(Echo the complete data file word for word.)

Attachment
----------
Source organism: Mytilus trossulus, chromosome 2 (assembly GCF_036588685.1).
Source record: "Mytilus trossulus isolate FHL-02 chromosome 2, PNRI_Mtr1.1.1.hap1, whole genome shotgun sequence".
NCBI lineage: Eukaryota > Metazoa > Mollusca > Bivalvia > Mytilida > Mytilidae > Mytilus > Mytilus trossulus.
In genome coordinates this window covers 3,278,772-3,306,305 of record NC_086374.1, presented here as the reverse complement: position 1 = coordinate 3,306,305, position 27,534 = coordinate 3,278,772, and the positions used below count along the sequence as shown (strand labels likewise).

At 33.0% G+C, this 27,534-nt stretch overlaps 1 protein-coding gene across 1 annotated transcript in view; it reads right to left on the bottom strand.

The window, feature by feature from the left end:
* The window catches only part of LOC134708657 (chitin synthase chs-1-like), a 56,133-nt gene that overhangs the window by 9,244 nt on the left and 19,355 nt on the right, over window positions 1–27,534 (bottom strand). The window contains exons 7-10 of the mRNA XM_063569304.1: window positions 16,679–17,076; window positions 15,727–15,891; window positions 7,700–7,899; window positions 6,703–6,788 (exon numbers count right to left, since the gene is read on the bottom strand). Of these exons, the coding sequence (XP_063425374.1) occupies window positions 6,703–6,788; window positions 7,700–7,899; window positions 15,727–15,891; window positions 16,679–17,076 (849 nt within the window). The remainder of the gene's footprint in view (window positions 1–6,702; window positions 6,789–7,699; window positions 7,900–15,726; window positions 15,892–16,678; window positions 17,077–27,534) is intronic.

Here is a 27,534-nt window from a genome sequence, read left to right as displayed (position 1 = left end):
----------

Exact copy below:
Source organism: Mytilus trossulus, chromosome 2 (assembly GCF_036588685.1).
Source record: "Mytilus trossulus isolate FHL-02 chromosome 2, PNRI_Mtr1.1.1.hap1, whole genome shotgun sequence".
NCBI lineage: Eukaryota > Metazoa > Mollusca > Bivalvia > Mytilida > Mytilidae > Mytilus > Mytilus trossulus.
In genome coordinates this window covers 3,278,772-3,306,305 of record NC_086374.1, presented here as the reverse complement: position 1 = coordinate 3,306,305, position 27,534 = coordinate 3,278,772, and the positions used below count along the sequence as shown (strand labels likewise).

At 33.0% G+C, this 27,534-nt stretch overlaps 1 protein-coding gene across 1 annotated transcript in view; it reads right to left on the bottom strand.

The window, feature by feature from the left end:
* The window catches only part of LOC134708657 (chitin synthase chs-1-like), a 56,133-nt gene that overhangs the window by 9,244 nt on the left and 19,355 nt on the right, over window positions 1–27,534 (bottom strand). The window contains exons 7-10 of the mRNA XM_063569304.1: window positions 16,679–17,076; window positions 15,727–15,891; window positions 7,700–7,899; window positions 6,703–6,788 (exon numbers count right to left, since the gene is read on the bottom strand). Of these exons, the coding sequence (XP_063425374.1) occupies window positions 6,703–6,788; window positions 7,700–7,899; window positions 15,727–15,891; window positions 16,679–17,076 (849 nt within the window). The remainder of the gene's footprint in view (window positions 1–6,702; window positions 6,789–7,699; window positions 7,900–15,726; window positions 15,892–16,678; window positions 17,077–27,534) is intronic.

Here is a 27,534-nt window from a genome sequence, read left to right as displayed (position 1 = left end):